The officials said the dead included 10 off-duty soldiers. The blast occurred Wednesday morning when a roadside bomb went off on a busy main street of Tripoli as a public bus drove by.
It raised suspicions that al Qaeda-inspired Islamic militants may have sought revenge on the military for last year's fatal clashes.
But local media also link the bombing to tensions ahead of a visit later Wednesday by Lebanese president Fuad Saniora to Syria to patch up stormy relations between the neighbors.
Television footage showed a small public bus riddled with shrapnel from the blast. Shattered glass could be seen in the Banks Street in Tripoli's center.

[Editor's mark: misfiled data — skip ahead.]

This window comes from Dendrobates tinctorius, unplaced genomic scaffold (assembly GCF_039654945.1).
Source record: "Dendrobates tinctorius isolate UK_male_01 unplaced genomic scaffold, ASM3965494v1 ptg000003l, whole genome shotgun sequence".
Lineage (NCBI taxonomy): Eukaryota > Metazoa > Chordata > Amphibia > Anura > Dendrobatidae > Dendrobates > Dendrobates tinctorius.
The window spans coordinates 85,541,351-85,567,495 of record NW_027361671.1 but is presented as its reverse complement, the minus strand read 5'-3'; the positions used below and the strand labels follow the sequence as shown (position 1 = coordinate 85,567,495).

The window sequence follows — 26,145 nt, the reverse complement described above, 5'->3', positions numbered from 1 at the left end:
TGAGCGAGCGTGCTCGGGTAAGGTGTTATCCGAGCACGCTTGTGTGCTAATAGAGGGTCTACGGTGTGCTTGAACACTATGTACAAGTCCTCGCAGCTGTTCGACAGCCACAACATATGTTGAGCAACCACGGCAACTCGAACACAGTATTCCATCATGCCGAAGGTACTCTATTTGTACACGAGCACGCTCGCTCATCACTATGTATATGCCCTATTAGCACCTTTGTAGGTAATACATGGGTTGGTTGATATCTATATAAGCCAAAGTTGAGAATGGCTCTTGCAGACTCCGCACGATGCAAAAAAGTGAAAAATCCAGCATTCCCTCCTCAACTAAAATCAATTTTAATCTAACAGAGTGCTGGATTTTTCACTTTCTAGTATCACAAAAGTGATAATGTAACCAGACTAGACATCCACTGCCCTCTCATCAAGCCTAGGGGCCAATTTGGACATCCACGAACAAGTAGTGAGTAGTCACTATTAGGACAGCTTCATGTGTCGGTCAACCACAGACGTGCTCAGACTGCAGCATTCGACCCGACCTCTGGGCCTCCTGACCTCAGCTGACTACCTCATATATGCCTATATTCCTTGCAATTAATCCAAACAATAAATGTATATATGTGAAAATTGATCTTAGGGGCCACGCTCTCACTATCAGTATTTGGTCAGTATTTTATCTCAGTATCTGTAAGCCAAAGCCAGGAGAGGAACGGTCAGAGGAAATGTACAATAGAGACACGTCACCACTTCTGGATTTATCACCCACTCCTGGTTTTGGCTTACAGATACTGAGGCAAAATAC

The officials spoke on condition of anonymity because they are not authorized to speak to the media.
Tripoli has witnessed sectarian clashes in the past weeks that killed and wounded dozens of people.
The city is also close to the Palestinian refugee camp of Nahr el-Bared, which witnessed deadly clashes last year between Lebanese troops and members of the al Qaeda-inspired group Fatah Islam.
The explosion comes at an especially sensitive time for Lebanon. After weeks of struggling, the parliament on Tuesday approved a national unity government that gives the Iranian-backed Hezbollah opposition a more powerful say in the running of the country.
Also Wednesday, Lebanese President Michel Suleiman was expected on a landmark visit in Syria - the first visit by a Lebanese president in about three years amid soured relations between the two neighbors.